While I do not find any benefit to engaging uddiyana bandha when I am performing forward folds, twists or seated postures, I do feel a benefit from engaging mula bandha in these poses. Again, you should try them and see if you can feel a positive difference, both physically (i.e. does it create more stress to the deeper connective tissues you are targeting?) and energetically.

Jalandhara Bandha

Finally, let’s look at the chin valve: jalandhara bandha. This pose is done by extending the neck and dropping the chin to the chest; for the more advanced student, it feels more like she is raising her chest to the chin rather than dropping the chin to the chest. Some teachers recommend closing the glottis, but others, Paul Grilley for example [17], recommend keeping the glottis open when we performed jalandhara bandha while holding our lungs full. If we elect to keep the glottis open, the sense is that we are still trying to breathe in a little bit more air, while not actually inhaling further. In either version, to release, inhale a bit more and then exhale; this helps to eliminate the gasp heard from beginning students that often accompanies releasing this bandha. (Similarly, to release a deep uddiyana bandha after holding the breath with empty lungs, trying exhaling a little bit more and then inhale.)

There are many possible meanings for the name of this bandha: one interpretation is that this practice is named after a famous Hatha Yoga teacher named Jalandhari [18]. Sometimes for Sanskrit words, we can find their meaning by breaking the word into syllables; jala means “net” and dhara means “stream” or “flow.” But we can also break these words into jal, which means “throat” and adhara, which means, “base” [19]. The general feeling is that jalandhara bandha will control the flow of prana in the network of the neck. Dr. Motoyama claims that this practice will stimulate the thyroid and parathyroid. He recommends combining this bandha with khechari mudra (where the tongue is folded backwards in the mouth). This mudra will stimulate all the meridian lines associated with the tongue, including the heart, kidney, spleen and stomach [20]. Satyananda claims that jalandhara bandha will help regulate the cardiovascular and respiratory systems and develop mental relaxation, thus reducing stress and anxiety [21].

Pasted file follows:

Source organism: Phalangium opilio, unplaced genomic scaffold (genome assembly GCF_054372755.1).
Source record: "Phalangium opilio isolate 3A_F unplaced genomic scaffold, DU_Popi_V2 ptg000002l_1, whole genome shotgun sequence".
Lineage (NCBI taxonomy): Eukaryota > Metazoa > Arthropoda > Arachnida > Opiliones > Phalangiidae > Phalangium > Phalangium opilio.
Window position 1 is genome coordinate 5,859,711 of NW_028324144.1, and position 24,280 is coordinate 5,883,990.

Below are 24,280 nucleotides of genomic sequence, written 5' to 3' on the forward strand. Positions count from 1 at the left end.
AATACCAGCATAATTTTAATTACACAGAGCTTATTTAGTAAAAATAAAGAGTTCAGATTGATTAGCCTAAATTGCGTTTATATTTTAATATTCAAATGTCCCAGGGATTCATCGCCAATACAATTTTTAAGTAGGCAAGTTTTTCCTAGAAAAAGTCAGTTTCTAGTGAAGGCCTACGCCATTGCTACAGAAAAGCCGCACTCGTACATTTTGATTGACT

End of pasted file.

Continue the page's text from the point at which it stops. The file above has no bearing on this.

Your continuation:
Normally, jalandhara bandha can only be engaged when we are holding our breath. This retention of the breath is not practiced when we do Yin Yoga, but it is a common practice in pranayama exercises. However, once again, there is a yin version offered by Satyananda that we could employ during our Yin Yoga practice. Satyananda states, “A more subtle form of jalandhara bandha is practiced where the head is simply bent forward so that the chin presses the neck and the awareness is concentrated on the vishuddhi (throat) chakra. This variation is the one most commonly used in association with asana practice.” [22]

Obviously not all the Yin Yoga postures will be conducive for jalandhara bandha. In Saddle pose, reclining twists and other postures where our head is held high or even dropped backwards, this bandha is not possible. But, many of the Yin Yoga poses are seated poses or forward folds where we often drop the head down to the chest. In these cases, we can obtain some of the benefits of the chin valve by simply bringing our awareness to the throat.